QUEST: But the problem, Matthew is whatever Britain says, the Iranians have lumped the U.K. in with the Americans over the whole sanctions policy.

The Iranians seemingly are making small differences in the terms of the GCP -- JCPOA and the different parties and unlike the others, the British are

holding a ship with supposedly sanctioned oil.

CHANCE: Yes, indeed, and I think that probably was one of the main motivations for the Iranians to seize this British-flagged tanker. They

wanted a bargaining chip to secure the release ultimately of that property in the form of that oil on board the ship which was carrying -- which was

being carried -- carrying that oil to Syria in contravention, the British say of European Union sanctions.

They've got that potent bargaining chip. And so, you know, if there's going to be a diplomatic resolution to this particular crisis, between

Britain and Iran, it could well --

QUEST: Right --

CHANCE: In the medium term involve a straight swap of this tanker for that oil.

[15:35:00] QUEST: Matthew, what's the mood? How -- I mean, to those of us, thousands or a few thousand miles away, it sounds very serious with the

potential to add a great deal more bellicose with a -- and a huge amount of room for mistake and unfortunateness. What's it like where you're actually


CHANCE: Well, I think there is a very real sense of tension. And I think, you know, if you look at what Iran is doing with its announcement earlier

today that it cracked open a CIA spy ring -- it seems to be sort of bracing itself for the tensions to escalate even further.

And so I think there is a real mood that when you look at all of the events that have taken place over the past couple of weeks, the limpid minds on

the tankers in the Persian Gulf, the downing by the United States and Iran of each other's drones, there is a real sense that bit by bit slowly, this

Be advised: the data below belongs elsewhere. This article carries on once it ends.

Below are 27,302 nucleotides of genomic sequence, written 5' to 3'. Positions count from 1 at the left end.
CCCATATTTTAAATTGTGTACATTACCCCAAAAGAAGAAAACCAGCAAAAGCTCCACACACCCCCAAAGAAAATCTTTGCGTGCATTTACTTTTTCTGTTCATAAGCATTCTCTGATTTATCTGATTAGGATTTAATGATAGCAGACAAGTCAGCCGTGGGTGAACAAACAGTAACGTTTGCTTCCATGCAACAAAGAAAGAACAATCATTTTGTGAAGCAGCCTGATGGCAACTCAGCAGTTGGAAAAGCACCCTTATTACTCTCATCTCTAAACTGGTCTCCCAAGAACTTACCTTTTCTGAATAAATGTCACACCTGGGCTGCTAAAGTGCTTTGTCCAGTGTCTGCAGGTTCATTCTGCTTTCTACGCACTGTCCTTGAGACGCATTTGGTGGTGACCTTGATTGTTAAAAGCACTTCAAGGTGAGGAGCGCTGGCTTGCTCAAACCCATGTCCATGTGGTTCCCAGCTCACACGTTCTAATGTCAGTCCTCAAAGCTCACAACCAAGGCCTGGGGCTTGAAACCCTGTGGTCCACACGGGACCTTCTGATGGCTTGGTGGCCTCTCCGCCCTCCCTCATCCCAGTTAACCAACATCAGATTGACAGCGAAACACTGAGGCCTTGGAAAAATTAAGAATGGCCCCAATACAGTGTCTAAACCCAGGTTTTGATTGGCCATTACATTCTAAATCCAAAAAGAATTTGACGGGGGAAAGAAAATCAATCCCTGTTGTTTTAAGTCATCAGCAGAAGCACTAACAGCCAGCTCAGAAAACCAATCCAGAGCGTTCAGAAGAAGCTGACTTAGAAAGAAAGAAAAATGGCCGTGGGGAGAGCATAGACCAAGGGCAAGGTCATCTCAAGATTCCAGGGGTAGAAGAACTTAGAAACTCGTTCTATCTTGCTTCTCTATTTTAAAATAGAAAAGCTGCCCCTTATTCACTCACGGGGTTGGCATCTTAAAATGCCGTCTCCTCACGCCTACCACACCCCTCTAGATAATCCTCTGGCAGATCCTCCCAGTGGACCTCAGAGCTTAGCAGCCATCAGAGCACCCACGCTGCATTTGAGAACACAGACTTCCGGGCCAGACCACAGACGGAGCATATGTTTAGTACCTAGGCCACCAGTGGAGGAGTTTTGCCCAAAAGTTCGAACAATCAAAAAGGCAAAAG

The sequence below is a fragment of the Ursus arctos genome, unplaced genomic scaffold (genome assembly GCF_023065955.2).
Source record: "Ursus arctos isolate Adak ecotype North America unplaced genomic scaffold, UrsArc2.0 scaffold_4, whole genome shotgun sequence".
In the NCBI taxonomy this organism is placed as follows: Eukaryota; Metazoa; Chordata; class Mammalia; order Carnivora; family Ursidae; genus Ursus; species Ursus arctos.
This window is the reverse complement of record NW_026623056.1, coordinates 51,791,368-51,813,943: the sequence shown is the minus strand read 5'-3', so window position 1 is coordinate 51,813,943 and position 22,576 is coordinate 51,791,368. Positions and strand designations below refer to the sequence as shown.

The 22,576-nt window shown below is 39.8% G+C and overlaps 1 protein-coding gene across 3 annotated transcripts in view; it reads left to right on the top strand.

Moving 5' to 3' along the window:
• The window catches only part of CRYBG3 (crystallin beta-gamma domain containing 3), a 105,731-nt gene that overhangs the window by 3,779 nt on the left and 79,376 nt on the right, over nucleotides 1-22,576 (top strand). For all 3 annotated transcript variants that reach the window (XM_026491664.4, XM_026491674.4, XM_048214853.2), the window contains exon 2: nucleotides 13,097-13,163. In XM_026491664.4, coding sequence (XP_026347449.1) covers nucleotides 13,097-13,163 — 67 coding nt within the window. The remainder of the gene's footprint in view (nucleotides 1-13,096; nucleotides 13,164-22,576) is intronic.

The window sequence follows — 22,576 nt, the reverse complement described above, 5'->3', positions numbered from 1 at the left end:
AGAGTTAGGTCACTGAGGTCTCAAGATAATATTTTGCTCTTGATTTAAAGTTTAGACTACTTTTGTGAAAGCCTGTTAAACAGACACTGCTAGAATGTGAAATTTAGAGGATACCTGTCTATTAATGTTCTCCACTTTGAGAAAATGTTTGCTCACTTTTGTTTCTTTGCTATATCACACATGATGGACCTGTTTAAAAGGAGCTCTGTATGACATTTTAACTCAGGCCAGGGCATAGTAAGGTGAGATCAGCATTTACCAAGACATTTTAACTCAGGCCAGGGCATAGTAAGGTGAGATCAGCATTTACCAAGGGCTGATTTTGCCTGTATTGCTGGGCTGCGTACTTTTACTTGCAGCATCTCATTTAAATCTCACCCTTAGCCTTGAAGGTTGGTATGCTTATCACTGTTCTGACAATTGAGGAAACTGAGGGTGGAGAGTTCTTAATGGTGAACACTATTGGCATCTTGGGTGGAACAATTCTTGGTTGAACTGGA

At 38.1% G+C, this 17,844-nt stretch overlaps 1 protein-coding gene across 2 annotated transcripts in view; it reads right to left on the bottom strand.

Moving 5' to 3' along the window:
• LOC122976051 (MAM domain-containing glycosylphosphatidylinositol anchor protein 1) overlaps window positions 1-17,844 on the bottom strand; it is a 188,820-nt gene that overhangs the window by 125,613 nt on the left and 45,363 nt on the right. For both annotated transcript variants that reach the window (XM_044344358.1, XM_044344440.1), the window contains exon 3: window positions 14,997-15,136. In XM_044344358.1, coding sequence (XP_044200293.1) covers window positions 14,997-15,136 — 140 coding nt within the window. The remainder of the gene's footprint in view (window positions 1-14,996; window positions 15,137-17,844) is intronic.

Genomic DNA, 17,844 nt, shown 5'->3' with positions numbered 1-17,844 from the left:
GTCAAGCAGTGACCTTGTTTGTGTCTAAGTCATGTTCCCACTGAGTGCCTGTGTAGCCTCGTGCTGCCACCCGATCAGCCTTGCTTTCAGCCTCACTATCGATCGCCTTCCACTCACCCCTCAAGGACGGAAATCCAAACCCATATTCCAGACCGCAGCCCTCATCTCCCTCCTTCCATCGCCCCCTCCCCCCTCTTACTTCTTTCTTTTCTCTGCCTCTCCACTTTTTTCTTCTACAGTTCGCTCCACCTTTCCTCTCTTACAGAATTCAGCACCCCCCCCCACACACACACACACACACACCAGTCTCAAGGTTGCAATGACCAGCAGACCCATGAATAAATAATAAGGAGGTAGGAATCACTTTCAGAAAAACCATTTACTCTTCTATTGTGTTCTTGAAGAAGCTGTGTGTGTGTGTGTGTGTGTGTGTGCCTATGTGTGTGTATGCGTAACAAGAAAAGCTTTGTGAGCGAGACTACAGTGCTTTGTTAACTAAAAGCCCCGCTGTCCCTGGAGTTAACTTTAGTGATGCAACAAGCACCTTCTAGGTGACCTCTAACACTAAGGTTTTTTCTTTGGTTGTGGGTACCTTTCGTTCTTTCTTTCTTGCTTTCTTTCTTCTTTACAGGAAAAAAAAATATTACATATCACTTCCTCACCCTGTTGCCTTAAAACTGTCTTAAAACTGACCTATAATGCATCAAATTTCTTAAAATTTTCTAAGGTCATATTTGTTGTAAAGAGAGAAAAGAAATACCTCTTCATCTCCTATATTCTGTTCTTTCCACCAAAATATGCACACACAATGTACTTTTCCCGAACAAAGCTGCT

region is inching towards something much more violent, something much more kinetic.

QUEST: Right, Matthew Chance who is in the UAE and the Gulf of Oman. Thank you sir. Now, in Kenya, CNN can now report the Finance Minister is

in custody after handing himself to the police. Henry Rotich was arrested on Monday on charges of corruption, it relates to the construction of two

dams. He is due to appear in court on Tuesday, he faces charges alongside 27 other officials.

He denies any wrongdoing, he did so back in March. The arrest of a sitting minister is unprecedented in a country notorious for corruption. After

all, last year, the Kenyan president told me he's committed to cracking down on the issue.


UHURU KENYATTA, PRESIDENT, KENYA: We have really pushed, we have worked and we've worked with various agencies across the world who have been very

supportive to our investigative and our prosecutorial bodies. And that's why we are saying, where the ball squarely lies today and where I and the

majority of Kenyans are looking forward to is the judiciary now.


QUEST: Eleni is with me in Johannesburg, Eleni Giokos; our correspondent there. Is this arrest and this corruption investigation, is this as a